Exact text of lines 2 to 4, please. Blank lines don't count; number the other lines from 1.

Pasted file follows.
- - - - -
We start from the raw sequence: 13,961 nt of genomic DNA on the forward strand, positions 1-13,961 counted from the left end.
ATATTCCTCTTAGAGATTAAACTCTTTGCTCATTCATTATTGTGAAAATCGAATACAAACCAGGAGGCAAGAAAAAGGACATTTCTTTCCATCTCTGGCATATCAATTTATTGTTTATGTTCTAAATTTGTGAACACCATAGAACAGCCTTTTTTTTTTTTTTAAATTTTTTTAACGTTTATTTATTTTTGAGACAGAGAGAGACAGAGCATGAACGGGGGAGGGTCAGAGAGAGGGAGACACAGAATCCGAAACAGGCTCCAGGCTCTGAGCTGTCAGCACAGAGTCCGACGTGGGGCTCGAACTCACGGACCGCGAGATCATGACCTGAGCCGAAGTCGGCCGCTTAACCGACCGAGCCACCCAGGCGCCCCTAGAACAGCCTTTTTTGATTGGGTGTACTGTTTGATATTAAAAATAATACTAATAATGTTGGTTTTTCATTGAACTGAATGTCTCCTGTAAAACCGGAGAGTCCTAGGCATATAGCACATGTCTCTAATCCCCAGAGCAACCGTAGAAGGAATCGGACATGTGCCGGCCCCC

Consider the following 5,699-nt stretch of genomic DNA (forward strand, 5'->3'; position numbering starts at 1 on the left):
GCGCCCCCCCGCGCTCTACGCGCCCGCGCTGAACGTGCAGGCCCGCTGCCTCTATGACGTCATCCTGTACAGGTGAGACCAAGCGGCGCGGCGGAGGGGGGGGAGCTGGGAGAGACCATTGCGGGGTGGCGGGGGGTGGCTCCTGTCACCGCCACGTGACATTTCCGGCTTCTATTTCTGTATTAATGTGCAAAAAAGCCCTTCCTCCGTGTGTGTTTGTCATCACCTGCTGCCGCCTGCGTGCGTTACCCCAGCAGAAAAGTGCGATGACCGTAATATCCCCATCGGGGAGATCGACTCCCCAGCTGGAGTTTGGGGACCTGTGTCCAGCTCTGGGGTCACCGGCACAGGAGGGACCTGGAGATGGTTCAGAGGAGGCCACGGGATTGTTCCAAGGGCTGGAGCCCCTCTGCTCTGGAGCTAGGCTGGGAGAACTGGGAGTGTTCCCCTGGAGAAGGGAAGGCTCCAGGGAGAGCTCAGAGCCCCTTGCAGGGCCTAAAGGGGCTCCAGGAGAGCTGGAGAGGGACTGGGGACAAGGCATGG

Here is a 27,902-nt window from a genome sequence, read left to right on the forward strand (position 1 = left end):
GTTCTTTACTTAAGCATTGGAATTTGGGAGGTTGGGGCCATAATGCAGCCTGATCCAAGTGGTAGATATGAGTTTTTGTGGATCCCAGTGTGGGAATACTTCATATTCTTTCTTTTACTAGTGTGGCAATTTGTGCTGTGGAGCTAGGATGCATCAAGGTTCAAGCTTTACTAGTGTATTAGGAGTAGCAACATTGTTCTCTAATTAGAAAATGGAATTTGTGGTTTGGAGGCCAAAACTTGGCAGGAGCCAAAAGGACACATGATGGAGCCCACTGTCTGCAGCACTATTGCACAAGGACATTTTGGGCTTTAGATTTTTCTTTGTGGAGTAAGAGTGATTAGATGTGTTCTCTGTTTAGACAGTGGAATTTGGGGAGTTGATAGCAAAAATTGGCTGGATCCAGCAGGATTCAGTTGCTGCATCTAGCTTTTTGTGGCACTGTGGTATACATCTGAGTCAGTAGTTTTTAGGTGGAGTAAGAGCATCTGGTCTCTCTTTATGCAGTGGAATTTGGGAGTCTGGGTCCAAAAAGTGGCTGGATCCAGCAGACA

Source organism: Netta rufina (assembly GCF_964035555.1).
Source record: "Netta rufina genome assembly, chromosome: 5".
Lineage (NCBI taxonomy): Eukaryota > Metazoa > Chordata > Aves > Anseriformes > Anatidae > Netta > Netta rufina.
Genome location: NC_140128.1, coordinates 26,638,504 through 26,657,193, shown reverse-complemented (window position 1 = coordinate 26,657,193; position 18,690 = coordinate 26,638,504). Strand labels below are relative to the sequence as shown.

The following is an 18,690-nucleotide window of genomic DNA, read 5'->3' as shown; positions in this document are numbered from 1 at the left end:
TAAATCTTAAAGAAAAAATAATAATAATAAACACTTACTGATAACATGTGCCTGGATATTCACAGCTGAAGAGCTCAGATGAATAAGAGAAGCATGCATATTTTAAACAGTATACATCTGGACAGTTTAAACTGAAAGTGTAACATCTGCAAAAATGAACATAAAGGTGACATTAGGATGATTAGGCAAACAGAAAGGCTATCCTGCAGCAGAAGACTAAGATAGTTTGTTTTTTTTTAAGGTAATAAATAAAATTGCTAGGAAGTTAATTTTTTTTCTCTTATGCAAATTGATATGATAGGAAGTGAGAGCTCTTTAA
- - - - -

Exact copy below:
ATATTCCTCTTAGAGATTAAACTCTTTGCTCATTCATTATTGTGAAAATCGAATACAAACCAGGAGGCAAGAAAAAGGACATTTCTTTCCATCTCTGGCATATCAATTTATTGTTTATGTTCTAAATTTGTGAACACCATAGAACAGCCTTTTTTTTTTTTTTAAATTTTTTTAACGTTTATTTATTTTTGAGACAGAGAGAGACAGAGCATGAACGGGGGAGGGTCAGAGAGAGGGAGACACAGAATCCGAAACAGGCTCCAGGCTCTGAGCTGTCAGCACAGAGTCCGACGTGGGGCTCGAACTCACGGACCGCGAGATCATGACCTGAGCCGAAGTCGGCCGCTTAACCGACCGAGCCACCCAGGCGCCCCTAGAACAGCCTTTTTTGATTGGGTGTACTGTTTGATATTAAAAATAATACTAATAATGTTGGTTTTTCATTGAACTGAATGTCTCCTGTAAAACCGGAGAGTCCTAGGCATATAGCACATGTCTCTAATCCCCAGAGCAACCGTAGAAGGAATCGGACATGTGCCGGCCCCC

Consider the following 5,699-nt stretch of genomic DNA (forward strand, 5'->3'; position numbering starts at 1 on the left):
GCGCCCCCCCGCGCTCTACGCGCCCGCGCTGAACGTGCAGGCCCGCTGCCTCTATGACGTCATCCTGTACAGGTGAGACCAAGCGGCGCGGCGGAGGGGGGGGAGCTGGGAGAGACCATTGCGGGGTGGCGGGGGGTGGCTCCTGTCACCGCCACGTGACATTTCCGGCTTCTATTTCTGTATTAATGTGCAAAAAAGCCCTTCCTCCGTGTGTGTTTGTCATCACCTGCTGCCGCCTGCGTGCGTTACCCCAGCAGAAAAGTGCGATGACCGTAATATCCCCATCGGGGAGATCGACTCCCCAGCTGGAGTTTGGGGACCTGTGTCCAGCTCTGGGGTCACCGGCACAGGAGGGACCTGGAGATGGTTCAGAGGAGGCCACGGGATTGTTCCAAGGGCTGGAGCCCCTCTGCTCTGGAGCTAGGCTGGGAGAACTGGGAGTGTTCCCCTGGAGAAGGGAAGGCTCCAGGGAGAGCTCAGAGCCCCTTGCAGGGCCTAAAGGGGCTCCAGGAGAGCTGGAGAGGGACTGGGGACAAGGCATGG